There is a middle in the United States right now, and much of it is progressive on issues, but votes for reactionary extremists.  Progressives will advance as we win over that middle. Sometimes, you win over the middle by moderating one's demands. (Been there, done that.) But more often you win over the middle, by persistently asking the question: which side are on? When white Christian religious leaders choose to get arrested, they answer that question.

Which Side Are You On?  The middle hates that question. They want everybody to stop asking it. They want middle ways and compromises and third ways. They want "civil unions" rather than "marriage equality." They agree with "the goals but not the tactics".  They agree with "the ends, but not the means". They like the movement but want different leaders. They want love over division. They accuse those who ask the question of selfish and devious motives. They want to do the same thing, but get a different result.  But in the end, most of the middle, inspired by the examples of people they trust and admire, will step up for justice.

I know, I've been there.


  1. Anonymous12:05 PM

    This would have been so much better if you had not singled out Amy Laura Hall. And her article would have been better had she not criticized Moral Monday and the motives of those who lead and support it. I think she could have made her decision for whatever reasons and let it go at that. Clearly a wonderful thing has happened. But it isn't appropriate or feasible for every person to be arrested. If I were to participate in that way, there is a very good chance I would lose the professional license that provides my living. I also have a titanium rod in my back that could put me in a wheelchair if I were "mishandled." But I support and send funds, food, hats, coats, gloves, blankets and sleeping bags to various protests. I support them in every way I can. It's just a downer to me for anyone to judge another's conscience or contributions. That reminds me a little of the people we're protesting.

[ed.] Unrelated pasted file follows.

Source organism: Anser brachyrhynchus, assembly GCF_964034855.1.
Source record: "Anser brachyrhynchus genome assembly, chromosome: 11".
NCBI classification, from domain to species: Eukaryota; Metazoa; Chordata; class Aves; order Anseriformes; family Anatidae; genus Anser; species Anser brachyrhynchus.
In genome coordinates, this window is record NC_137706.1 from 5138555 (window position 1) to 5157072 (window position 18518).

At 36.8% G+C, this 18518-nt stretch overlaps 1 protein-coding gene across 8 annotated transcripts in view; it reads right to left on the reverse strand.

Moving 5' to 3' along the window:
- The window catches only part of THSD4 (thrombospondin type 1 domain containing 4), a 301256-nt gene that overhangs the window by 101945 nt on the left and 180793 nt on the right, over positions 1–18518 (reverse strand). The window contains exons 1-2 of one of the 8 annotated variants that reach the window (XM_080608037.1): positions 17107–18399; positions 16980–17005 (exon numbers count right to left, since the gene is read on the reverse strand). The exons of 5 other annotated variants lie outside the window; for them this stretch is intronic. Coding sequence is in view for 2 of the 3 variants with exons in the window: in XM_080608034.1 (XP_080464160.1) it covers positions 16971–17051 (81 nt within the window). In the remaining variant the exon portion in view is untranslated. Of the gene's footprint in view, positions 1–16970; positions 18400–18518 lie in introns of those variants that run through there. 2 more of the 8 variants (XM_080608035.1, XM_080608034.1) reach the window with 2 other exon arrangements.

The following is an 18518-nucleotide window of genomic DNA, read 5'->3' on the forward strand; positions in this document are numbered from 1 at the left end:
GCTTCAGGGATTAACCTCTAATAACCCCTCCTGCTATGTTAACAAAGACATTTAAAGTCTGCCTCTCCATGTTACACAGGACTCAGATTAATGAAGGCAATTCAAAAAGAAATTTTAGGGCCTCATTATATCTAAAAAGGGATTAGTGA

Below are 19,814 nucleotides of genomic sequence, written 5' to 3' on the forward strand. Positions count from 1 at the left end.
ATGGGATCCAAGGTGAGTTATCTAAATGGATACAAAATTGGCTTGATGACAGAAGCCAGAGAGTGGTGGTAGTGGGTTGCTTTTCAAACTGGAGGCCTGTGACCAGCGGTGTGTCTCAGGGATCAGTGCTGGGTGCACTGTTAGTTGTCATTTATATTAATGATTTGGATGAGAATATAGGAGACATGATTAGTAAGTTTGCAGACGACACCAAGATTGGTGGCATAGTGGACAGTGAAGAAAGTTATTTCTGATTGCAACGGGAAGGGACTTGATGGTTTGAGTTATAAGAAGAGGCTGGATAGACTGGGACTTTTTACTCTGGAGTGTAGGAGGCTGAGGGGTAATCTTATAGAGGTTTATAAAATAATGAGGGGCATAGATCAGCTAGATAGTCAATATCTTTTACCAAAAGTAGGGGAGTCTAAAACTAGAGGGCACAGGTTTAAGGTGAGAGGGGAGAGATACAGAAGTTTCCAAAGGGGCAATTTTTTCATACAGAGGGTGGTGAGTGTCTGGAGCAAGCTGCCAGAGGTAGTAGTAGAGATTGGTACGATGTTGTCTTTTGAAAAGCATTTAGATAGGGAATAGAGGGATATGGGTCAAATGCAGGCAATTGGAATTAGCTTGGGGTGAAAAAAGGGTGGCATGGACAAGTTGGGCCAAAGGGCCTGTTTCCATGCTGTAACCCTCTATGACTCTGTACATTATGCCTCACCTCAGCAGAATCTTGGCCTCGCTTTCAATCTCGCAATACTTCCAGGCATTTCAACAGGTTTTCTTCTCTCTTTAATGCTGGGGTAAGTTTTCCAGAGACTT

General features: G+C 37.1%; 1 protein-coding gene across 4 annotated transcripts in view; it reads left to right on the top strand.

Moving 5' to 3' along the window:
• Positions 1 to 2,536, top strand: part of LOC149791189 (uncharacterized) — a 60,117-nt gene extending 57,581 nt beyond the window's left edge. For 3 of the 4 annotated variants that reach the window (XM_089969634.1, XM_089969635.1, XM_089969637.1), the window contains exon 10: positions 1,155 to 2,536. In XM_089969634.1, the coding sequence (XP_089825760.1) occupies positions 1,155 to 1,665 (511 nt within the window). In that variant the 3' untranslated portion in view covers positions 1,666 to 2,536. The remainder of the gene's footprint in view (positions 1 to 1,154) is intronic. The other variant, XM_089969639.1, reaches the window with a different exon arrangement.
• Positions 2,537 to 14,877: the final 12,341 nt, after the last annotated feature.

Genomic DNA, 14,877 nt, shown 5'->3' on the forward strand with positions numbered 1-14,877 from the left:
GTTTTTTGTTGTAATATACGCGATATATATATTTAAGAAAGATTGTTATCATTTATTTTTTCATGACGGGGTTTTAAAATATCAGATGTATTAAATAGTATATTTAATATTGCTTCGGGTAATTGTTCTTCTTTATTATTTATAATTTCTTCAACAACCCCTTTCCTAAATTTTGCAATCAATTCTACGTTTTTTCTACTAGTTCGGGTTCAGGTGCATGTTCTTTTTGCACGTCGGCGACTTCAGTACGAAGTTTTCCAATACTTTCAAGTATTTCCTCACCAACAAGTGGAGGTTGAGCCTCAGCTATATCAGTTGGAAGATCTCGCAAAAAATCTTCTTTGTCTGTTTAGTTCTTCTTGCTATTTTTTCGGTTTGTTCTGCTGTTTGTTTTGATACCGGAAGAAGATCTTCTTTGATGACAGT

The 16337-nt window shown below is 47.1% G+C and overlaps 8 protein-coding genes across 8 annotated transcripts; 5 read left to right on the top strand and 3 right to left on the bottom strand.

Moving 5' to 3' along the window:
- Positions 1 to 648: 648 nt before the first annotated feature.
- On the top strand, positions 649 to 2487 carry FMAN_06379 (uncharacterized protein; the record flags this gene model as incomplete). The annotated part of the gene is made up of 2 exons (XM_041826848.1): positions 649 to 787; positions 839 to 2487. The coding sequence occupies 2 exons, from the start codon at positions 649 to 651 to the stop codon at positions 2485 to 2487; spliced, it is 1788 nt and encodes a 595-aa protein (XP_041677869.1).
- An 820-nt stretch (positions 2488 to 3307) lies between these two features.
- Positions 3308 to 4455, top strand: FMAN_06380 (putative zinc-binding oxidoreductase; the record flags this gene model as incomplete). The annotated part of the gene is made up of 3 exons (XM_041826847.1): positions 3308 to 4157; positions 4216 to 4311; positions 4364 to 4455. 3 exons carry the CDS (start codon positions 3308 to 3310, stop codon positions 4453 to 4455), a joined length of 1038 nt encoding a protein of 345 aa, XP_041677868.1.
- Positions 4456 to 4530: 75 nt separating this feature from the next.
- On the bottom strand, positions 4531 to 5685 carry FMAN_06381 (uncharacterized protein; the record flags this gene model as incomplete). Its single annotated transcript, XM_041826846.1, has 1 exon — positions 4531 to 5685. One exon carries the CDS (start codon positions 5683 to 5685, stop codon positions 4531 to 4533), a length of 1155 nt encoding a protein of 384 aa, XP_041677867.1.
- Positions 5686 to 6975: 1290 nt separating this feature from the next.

2. Clyde Grubbs9:13 AM

    Ethics professors sometimes ponder the complexities of moral choice. and Ponder. and Ponder.

  3. A live link to the story is back, as is the Religion Dispatches site as a whole, where this is still a front-page item. I have some sympathy for the author's argument about charismatic male leadership, but I doubt, having first-hand reports from friends, calling it a "Cult of Personality" is fair or accurate.

    The argument against "the public ritual of compliant arrest"? Not so convincing as the claim that the best thing is "fabulous women from all over North Carolina eager to register our daring".

    To me, it's that public display of daring that matters. I spent today's lunch hour at my state capitol for Truthful Tuesdays. It's not yet so large or so vigorous as Moral Mondays, but then, our legislature is not yet so bat-sh*t crazy (but give it another year!) as North Carolina's. Or Wisconsin's, for that matter, or Michigan's. Soon I'll arrange to take my daughter with me. She'll dig it.